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Old November 14, 2018, 09:31 PM   #1
FunGramps
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The advantages of holding your handgun sideways while firing.

I've noticed a trend by a specific demographic of folks who find it prudent to hold their handgun sideways while dangerously showing it off, or even firing it. I'm confused. I was never taught this manner of handling a weapon by the military or at any gun safety courses as a youth. I can't see the advantage. It appears very awkward, especially target acquisition. And it appears rather foolish, especially while the shooter is placing more emphasis on their incomprehensible verbiage while simultaneously aiming with their weapon in a lateral position.

Any explanations from someone privy to this odd behavior?

Thanks for your input. Maybe I'm missing out on a safer and accurate way to handle my firearm. Yee-haw!
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Old November 14, 2018, 09:42 PM   #2
Nathan
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They call those movies. Getting training from Hollywood not good.

It may come from a natural one hand hold has a few degrees tilt.
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Old November 14, 2018, 10:28 PM   #3
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I could see the benefit if one who uses a loose grip and would rather take the kick with a barrel on the cheek instead of between the eyes.
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Old November 14, 2018, 10:52 PM   #4
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The primary advantage of holding a handgun sideways is it tells the adversary that an idi*t is holding the gun, is poorly trained, likely unstable and tactically inept.
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Old November 14, 2018, 11:16 PM   #5
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It is a probable most semi-auto pistols will deposit the empty brass closer to you for later collection and reloading. Be careful since hot brass may sizzle your hair.
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Old November 15, 2018, 12:02 AM   #6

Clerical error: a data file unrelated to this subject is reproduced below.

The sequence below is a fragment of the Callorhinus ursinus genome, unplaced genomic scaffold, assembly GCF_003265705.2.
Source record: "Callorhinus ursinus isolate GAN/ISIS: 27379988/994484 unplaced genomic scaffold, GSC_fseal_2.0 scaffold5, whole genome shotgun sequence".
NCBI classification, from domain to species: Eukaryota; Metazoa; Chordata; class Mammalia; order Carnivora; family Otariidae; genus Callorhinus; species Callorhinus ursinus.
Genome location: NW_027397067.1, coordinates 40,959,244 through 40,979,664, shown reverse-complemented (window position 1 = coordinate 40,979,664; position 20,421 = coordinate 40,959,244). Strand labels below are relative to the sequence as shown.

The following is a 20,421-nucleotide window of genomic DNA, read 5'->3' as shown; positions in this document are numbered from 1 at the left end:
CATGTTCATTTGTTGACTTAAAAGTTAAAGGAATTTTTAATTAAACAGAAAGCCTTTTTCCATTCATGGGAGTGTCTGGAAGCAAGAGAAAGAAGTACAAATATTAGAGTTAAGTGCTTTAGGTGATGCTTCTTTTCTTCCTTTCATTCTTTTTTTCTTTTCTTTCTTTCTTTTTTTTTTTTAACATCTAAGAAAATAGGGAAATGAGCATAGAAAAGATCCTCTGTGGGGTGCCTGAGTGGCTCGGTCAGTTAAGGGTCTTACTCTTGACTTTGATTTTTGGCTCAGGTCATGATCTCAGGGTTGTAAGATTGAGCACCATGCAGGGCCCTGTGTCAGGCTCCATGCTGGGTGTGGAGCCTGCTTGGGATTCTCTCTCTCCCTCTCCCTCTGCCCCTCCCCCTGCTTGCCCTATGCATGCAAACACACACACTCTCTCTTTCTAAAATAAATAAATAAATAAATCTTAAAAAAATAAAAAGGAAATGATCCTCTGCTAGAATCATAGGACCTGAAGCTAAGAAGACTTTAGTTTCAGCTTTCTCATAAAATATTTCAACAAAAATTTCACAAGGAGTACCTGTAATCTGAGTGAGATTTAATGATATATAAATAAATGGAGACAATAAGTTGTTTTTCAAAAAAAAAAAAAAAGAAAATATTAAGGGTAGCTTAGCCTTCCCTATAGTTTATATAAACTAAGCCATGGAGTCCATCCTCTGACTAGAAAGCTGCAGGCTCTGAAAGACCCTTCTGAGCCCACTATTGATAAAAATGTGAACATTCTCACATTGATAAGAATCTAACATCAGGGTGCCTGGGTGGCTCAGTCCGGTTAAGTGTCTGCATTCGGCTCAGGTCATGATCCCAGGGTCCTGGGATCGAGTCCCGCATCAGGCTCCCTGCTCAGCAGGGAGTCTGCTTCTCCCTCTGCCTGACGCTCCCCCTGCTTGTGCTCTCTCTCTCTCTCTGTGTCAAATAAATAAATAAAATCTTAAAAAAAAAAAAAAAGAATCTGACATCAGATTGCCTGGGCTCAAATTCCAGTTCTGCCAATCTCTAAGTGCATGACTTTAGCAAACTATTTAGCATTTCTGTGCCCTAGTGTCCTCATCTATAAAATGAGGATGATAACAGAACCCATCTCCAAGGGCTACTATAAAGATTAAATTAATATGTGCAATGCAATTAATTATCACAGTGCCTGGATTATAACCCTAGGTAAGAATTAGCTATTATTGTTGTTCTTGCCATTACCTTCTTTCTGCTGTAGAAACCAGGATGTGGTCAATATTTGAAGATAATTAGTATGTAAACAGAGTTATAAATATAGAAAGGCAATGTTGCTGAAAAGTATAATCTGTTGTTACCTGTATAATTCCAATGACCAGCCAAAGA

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The advantage is you can catch the expended brass cartridge in your teeth so it doesn't get dirty, then re-load it later.
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Old November 15, 2018, 01:03 AM   #7
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Put some HoMeBoY Sights on the gun, made by Birdman Weapons Systems, and you will become the most tacticool Gangsta EVER!!!

And while you are shopping, make sure to also check out the latest from Birdman: The Nuke .50 BMG Micro-Nuclear warhead delivery system. Works in ALL Barretts and Serbu's.
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Old November 15, 2018, 01:24 AM   #8
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Quote:
Put some HoMeBoY Sights on the gun, made by Birdman Weapons Systems
Thanks for the reminder Rachen. No reference to Birdman would be complete without some links:

Here's an ad for the HoMeBoY Nyte Sytes:
https://www.calguns.net/calgunforum/...d.php?t=236021

The Birdman Nuke .50 BMG Micro-Nuclear warhead delivery system in action---haven't heard much from Birdman after this...
https://www.youtube.com/watch?v=Q_XX2lIT1tQ
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Old November 15, 2018, 02:04 AM   #9
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The sideways style showed up in "gangsta" movies some years ago. I believe some director demanded it, for its dramatic look, being drastically different, and having the "benefit" of not obscuring the actor's face in the preferred camera angles.

It was not developed for any benefit shooting the gun, but for the benefit of shooting an actor (holding a gun) with a camera.

people have rationalized the sideways hold, saying it uses the recoil to "fan" shots across the target. Something only useful if the target is a group of people (a crowd). Not something I expect law abiding citizens to do.

It's an acting pose, done for the visual impact of the technique. In other words, its done for "style".

on the plus side, when bad guys and other idiots use this technique, fewer of their bullets hit people. Downside, they often hit people they aren't "aiming" at.
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Old November 15, 2018, 10:50 AM   #10
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Gotta love Jerry.

www.youtube.com/watch?v=r1jx1TOzxrE
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Old November 15, 2018, 11:06 AM   #11
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Helps keep your pants up
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Old November 15, 2018, 11:07 AM   #12
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I've noticed SWAT guys doing this when shooting around a shield, so I guess there might be some legitimate uses for the technique.

https://www.tactical-life.com/firear...istic-shields/
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Old November 15, 2018, 12:04 PM   #13
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Thanks folks. I'm inclined believe it does assist in holding your pants up, due to some ergonomic phenomena yet to be studied. I would, however, be inclined to use the same lateral grip position while using a Desert Eagle .50 for the first time... to protect my gold teeth from potential damage from recoil.
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Old November 15, 2018, 01:30 PM   #14
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During one training rotation we did learn a variation of the side-ways hold. It is easy to enter a room or turn a corner hugging the edge and rolling around the obstacle. We learned to roll the trigger guard around the corner to give as much head protection around the obstacle as possible.
Very limited use, and tough to visualize, but it does work.
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Old November 15, 2018, 01:36 PM   #15